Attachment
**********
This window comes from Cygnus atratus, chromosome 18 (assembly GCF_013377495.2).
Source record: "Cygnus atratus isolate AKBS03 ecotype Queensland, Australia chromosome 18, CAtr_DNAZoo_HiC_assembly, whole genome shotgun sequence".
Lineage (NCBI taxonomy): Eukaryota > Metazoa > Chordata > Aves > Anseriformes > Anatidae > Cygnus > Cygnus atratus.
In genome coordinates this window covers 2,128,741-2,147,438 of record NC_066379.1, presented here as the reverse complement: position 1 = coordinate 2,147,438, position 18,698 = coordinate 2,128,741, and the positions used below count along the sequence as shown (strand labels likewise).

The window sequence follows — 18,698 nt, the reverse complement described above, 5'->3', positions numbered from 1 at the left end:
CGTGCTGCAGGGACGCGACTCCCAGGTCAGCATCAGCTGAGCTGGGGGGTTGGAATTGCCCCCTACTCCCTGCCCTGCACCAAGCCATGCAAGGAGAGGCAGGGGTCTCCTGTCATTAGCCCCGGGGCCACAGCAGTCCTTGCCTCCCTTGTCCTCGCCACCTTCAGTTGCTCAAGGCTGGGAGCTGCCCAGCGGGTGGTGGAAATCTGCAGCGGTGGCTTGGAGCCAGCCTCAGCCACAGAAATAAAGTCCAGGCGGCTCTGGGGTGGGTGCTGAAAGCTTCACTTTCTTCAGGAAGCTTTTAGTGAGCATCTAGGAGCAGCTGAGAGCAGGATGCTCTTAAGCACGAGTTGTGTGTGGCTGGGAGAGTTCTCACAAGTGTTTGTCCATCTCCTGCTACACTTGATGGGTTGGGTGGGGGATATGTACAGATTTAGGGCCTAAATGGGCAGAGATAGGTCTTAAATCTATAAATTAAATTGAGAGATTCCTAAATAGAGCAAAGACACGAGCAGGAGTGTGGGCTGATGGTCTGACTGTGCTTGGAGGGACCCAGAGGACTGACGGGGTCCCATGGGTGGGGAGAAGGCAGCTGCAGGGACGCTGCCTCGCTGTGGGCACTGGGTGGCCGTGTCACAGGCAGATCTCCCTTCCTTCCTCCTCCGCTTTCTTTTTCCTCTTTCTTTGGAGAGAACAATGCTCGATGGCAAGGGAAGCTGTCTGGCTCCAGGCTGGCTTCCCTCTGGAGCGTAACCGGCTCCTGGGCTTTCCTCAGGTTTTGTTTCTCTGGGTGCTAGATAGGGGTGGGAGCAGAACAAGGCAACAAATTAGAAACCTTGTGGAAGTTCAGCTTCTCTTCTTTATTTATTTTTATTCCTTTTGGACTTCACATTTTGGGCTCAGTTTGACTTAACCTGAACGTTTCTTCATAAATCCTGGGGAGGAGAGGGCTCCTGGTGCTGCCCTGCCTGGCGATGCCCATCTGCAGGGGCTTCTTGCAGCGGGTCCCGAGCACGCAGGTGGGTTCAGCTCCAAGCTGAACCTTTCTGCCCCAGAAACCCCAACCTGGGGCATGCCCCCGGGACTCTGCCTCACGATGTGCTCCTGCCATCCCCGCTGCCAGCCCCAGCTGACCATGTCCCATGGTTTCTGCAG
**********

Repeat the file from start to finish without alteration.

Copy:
This window comes from Cygnus atratus, chromosome 18 (assembly GCF_013377495.2).
Source record: "Cygnus atratus isolate AKBS03 ecotype Queensland, Australia chromosome 18, CAtr_DNAZoo_HiC_assembly, whole genome shotgun sequence".
Lineage (NCBI taxonomy): Eukaryota > Metazoa > Chordata > Aves > Anseriformes > Anatidae > Cygnus > Cygnus atratus.
In genome coordinates this window covers 2,128,741-2,147,438 of record NC_066379.1, presented here as the reverse complement: position 1 = coordinate 2,147,438, position 18,698 = coordinate 2,128,741, and the positions used below count along the sequence as shown (strand labels likewise).

The window sequence follows — 18,698 nt, the reverse complement described above, 5'->3', positions numbered from 1 at the left end:
CGTGCTGCAGGGACGCGACTCCCAGGTCAGCATCAGCTGAGCTGGGGGGTTGGAATTGCCCCCTACTCCCTGCCCTGCACCAAGCCATGCAAGGAGAGGCAGGGGTCTCCTGTCATTAGCCCCGGGGCCACAGCAGTCCTTGCCTCCCTTGTCCTCGCCACCTTCAGTTGCTCAAGGCTGGGAGCTGCCCAGCGGGTGGTGGAAATCTGCAGCGGTGGCTTGGAGCCAGCCTCAGCCACAGAAATAAAGTCCAGGCGGCTCTGGGGTGGGTGCTGAAAGCTTCACTTTCTTCAGGAAGCTTTTAGTGAGCATCTAGGAGCAGCTGAGAGCAGGATGCTCTTAAGCACGAGTTGTGTGTGGCTGGGAGAGTTCTCACAAGTGTTTGTCCATCTCCTGCTACACTTGATGGGTTGGGTGGGGGATATGTACAGATTTAGGGCCTAAATGGGCAGAGATAGGTCTTAAATCTATAAATTAAATTGAGAGATTCCTAAATAGAGCAAAGACACGAGCAGGAGTGTGGGCTGATGGTCTGACTGTGCTTGGAGGGACCCAGAGGACTGACGGGGTCCCATGGGTGGGGAGAAGGCAGCTGCAGGGACGCTGCCTCGCTGTGGGCACTGGGTGGCCGTGTCACAGGCAGATCTCCCTTCCTTCCTCCTCCGCTTTCTTTTTCCTCTTTCTTTGGAGAGAACAATGCTCGATGGCAAGGGAAGCTGTCTGGCTCCAGGCTGGCTTCCCTCTGGAGCGTAACCGGCTCCTGGGCTTTCCTCAGGTTTTGTTTCTCTGGGTGCTAGATAGGGGTGGGAGCAGAACAAGGCAACAAATTAGAAACCTTGTGGAAGTTCAGCTTCTCTTCTTTATTTATTTTTATTCCTTTTGGACTTCACATTTTGGGCTCAGTTTGACTTAACCTGAACGTTTCTTCATAAATCCTGGGGAGGAGAGGGCTCCTGGTGCTGCCCTGCCTGGCGATGCCCATCTGCAGGGGCTTCTTGCAGCGGGTCCCGAGCACGCAGGTGGGTTCAGCTCCAAGCTGAACCTTTCTGCCCCAGAAACCCCAACCTGGGGCATGCCCCCGGGACTCTGCCTCACGATGTGCTCCTGCCATCCCCGCTGCCAGCCCCAGCTGACCATGTCCCATGGTTTCTGCAG